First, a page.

The Mall of America is more than just the Taj Mahal Mall, known for its vastness, it is also home to public aquarium called Sea Life that houses Seemore the sea turtle, who was unfortunately injured when struck by a boat. In the wild, her chances of survival were slim; her cracked shell left her prone to accumulation of gases under her skin, specifically on her hindquarters, that hindered her ability to dive underwater, something essential for a sea turtle. The syndrome, known as Bubble Butt Syndrome, sounds like something that some people would spend a lot of money to have done to them, but it quickly became clear that it was a serious issue and required attention.

[Image: Maddy Fox]

The staff at the exhibit had created a series of weights that could be attached to Seemore’s shell that helped to counteract the accumulated gases, but they were never more than a temporary solution as they often came loose, either because of conditions in the salt water or because Seemore herself found them irritating and worked them loose. And so they reached out to students at the University of Minnesota‘s Institute for Engineering in Medicine, specifically its 3D Printing Core, for some help and on July 3, they met to create a plan to address the problem with a longer term solution.

[Image: Maddy Fox/Minnesota Daily]

The team realized the possibilities for undertaking the iteration required to create the prosthesis presented when using 3D printing technology and set about to create a 3D model of the shell. This required that a CT scan of the giant turtle and a crash course in turtle anatomy. It quickly became apparent that this project was more than just creating a veritable “hard hat” to protect the areas with the damaged shell. It had to be made out of materials that wouldn’t be damaged by the salt in the water, allowed water to flow around it freely, and that could withstand interactions with a number of other sea creatures. In addition, graduate student Davis Fay noted: “Seemore wedges herself between rocks to sleep, which is a nightmare if you are a designer.”

These are exactly the kinds of nightmares that these students want to have, and being able to 3D print the prototypes is allowing the students to push the boundaries with a greater degree of freedom. The reduction of cost and time invested in the production of each iteration gives the students the sense that taking risks won’t result in disastrous delays.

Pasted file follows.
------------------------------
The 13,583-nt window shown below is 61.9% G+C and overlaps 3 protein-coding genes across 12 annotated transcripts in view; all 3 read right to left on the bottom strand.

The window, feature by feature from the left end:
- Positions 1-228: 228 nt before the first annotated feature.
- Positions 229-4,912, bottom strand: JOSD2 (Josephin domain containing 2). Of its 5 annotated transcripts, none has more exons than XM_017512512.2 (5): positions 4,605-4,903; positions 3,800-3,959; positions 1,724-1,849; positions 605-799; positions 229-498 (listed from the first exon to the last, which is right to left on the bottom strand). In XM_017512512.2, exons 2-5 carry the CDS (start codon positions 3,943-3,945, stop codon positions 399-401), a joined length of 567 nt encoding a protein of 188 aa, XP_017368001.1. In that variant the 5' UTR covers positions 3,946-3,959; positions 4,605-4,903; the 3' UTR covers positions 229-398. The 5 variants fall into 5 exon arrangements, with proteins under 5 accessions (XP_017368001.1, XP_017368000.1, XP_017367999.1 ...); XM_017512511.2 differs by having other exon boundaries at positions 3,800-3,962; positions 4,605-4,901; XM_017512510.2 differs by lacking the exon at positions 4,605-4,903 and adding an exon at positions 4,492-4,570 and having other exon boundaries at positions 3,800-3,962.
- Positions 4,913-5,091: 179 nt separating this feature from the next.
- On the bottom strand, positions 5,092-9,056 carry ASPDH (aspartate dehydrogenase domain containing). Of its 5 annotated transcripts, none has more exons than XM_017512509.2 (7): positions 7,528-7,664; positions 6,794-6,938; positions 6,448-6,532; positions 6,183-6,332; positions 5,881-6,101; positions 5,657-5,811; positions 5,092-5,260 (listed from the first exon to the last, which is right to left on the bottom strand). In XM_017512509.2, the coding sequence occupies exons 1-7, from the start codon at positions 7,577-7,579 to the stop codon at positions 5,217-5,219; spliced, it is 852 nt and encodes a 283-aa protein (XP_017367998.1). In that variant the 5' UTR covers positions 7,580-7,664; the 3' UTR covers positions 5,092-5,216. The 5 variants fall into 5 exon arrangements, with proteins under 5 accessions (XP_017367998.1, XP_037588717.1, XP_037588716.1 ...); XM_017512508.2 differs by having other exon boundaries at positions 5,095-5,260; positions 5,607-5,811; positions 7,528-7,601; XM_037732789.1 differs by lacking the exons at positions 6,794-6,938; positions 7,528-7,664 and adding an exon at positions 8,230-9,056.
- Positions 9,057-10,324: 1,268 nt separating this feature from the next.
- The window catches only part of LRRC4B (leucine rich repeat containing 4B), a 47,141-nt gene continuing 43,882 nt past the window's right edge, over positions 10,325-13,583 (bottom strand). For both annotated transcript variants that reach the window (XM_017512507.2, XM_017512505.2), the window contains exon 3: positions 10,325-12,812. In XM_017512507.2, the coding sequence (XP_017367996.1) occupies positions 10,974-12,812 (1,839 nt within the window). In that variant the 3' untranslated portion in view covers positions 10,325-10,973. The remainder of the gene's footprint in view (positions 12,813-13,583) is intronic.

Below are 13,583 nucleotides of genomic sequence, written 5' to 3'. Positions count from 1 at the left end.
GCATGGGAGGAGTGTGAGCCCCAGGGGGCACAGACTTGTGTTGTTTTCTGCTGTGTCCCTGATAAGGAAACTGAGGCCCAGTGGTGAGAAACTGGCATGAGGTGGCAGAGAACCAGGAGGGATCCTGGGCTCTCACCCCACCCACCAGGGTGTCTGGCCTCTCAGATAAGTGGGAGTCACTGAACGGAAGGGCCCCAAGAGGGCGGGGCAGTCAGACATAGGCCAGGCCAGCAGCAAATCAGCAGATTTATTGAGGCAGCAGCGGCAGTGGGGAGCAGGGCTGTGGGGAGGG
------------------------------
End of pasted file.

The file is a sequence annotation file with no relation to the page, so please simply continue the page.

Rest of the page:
This isn’t the first time that 3D printing has been used to create prosthetics to assist animals, something that is becoming more and more mainstream in veterinary interventions. Last year, for example, a Great Dane named Leroy who’d had a leg amputated because of a malignant tumor, received a 3D printed prosthetic that has given him the ability to continue hiking with his owner. In fact, Seemore isn’t even the first turtle to reap the benefits of this advanced technology. When a turtle came into the Oatland Wildlife Center in Savannah, Georgia, it needed to have its leg amputated. Afterwards, the vet’s daughter and her class worked to create a 3D printed prosthetic for the critter, whom they affectionately named Stumpy.

[Image: Brittney Lohmiller/Savannah Morning News]

The ability of 3D printing technology to create something that is absolutely customized for a particular situation makes it an ideal technology for producing the prosthetic itself, and it’s quite possible that the team at the University of Minnesota will do more than just the prototyping phase through 3D printing. The team is hoping to be able to give the final prosthetic to the turtle later this summer and have Seemore happily swimming about once again. Share your thoughts in the Sea Turtle forum at 3DPB.com.

[Source: Minnesota Daily]

 

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